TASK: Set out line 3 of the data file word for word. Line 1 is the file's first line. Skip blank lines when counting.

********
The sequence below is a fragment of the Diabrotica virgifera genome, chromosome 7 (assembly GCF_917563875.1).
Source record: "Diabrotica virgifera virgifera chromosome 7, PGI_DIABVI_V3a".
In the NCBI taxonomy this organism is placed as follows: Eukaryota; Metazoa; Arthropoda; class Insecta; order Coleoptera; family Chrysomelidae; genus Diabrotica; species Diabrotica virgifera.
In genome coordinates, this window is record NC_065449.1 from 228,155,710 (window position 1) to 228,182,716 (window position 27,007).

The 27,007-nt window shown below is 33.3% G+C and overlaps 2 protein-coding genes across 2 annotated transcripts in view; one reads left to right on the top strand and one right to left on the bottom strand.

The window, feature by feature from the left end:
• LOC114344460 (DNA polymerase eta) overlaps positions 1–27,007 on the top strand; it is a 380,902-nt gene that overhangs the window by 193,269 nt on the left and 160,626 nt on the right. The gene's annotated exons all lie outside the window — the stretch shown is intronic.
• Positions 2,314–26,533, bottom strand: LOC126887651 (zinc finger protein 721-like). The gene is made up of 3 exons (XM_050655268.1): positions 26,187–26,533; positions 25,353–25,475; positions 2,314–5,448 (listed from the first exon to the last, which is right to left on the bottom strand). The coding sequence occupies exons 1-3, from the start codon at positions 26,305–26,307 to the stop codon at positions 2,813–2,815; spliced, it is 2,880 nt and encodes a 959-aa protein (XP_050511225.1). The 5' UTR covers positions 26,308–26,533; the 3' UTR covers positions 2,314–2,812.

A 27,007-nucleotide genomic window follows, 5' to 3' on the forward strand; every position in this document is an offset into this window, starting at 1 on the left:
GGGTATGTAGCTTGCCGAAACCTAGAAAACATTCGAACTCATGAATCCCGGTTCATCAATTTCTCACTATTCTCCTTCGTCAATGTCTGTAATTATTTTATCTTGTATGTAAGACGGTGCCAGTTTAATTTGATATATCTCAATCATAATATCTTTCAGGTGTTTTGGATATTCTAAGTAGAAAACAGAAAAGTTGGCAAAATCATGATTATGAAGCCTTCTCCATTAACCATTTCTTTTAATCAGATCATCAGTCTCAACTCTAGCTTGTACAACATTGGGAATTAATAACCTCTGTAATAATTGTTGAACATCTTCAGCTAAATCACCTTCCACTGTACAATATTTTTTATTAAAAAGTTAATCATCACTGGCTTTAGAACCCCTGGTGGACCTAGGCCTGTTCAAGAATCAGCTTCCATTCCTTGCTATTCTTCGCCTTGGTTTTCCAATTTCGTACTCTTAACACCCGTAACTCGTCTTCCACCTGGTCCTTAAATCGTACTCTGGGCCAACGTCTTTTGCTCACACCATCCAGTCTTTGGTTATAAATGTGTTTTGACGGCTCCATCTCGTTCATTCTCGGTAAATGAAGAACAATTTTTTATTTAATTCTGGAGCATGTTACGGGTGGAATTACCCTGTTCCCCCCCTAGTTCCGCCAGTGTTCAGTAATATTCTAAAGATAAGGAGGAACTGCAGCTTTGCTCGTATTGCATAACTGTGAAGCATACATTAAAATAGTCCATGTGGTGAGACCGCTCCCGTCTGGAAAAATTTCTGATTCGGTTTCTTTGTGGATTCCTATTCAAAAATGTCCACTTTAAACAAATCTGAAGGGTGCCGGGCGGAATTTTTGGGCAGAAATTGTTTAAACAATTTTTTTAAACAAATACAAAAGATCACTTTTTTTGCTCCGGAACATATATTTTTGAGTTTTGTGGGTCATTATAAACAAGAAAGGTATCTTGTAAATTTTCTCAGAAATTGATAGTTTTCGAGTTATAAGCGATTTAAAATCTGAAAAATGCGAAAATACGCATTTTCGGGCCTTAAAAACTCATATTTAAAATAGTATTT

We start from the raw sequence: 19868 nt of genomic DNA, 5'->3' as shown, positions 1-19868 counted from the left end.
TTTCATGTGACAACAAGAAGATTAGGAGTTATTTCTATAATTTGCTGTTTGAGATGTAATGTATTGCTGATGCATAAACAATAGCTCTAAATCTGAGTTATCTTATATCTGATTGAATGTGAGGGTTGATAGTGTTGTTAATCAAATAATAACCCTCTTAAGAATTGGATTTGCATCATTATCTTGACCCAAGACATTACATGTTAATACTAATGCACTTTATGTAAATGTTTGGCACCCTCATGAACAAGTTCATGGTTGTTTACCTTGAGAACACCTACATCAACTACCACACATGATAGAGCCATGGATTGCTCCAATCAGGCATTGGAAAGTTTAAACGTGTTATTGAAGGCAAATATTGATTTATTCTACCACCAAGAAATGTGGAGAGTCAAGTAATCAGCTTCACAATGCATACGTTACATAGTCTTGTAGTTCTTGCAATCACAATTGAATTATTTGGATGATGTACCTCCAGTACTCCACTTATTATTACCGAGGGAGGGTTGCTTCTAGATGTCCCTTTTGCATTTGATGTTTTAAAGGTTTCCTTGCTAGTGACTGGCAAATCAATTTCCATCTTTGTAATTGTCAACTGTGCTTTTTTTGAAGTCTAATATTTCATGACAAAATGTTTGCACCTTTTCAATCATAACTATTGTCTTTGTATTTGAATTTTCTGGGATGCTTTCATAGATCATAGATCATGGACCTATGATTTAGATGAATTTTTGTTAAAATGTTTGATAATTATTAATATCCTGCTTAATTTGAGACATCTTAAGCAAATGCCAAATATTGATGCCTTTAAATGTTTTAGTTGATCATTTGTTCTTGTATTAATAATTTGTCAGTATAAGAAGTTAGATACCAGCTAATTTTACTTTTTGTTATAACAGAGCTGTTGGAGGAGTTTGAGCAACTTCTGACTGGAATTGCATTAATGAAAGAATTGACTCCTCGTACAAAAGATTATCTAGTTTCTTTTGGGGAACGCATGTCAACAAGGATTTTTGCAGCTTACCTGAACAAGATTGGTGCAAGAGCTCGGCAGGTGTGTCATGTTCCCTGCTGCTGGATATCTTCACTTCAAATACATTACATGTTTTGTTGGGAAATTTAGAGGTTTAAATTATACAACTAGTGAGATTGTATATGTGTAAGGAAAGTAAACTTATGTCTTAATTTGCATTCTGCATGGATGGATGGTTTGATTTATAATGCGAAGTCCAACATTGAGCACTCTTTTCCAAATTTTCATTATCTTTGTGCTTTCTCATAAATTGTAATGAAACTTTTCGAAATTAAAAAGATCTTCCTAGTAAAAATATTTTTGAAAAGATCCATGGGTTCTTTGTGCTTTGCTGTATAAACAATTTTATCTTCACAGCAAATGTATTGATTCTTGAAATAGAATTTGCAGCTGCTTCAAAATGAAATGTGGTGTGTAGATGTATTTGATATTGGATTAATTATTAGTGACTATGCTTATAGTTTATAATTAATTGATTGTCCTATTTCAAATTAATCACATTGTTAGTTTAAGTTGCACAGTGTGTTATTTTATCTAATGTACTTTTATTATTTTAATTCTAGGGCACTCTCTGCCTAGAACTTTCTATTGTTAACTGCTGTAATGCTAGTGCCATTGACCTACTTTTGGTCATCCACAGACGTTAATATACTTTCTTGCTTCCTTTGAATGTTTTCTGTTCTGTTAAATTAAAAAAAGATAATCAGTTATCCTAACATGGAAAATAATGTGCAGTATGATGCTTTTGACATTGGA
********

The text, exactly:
In the NCBI taxonomy this organism is placed as follows: Eukaryota; Metazoa; Arthropoda; class Insecta; order Coleoptera; family Chrysomelidae; genus Diabrotica; species Diabrotica virgifera.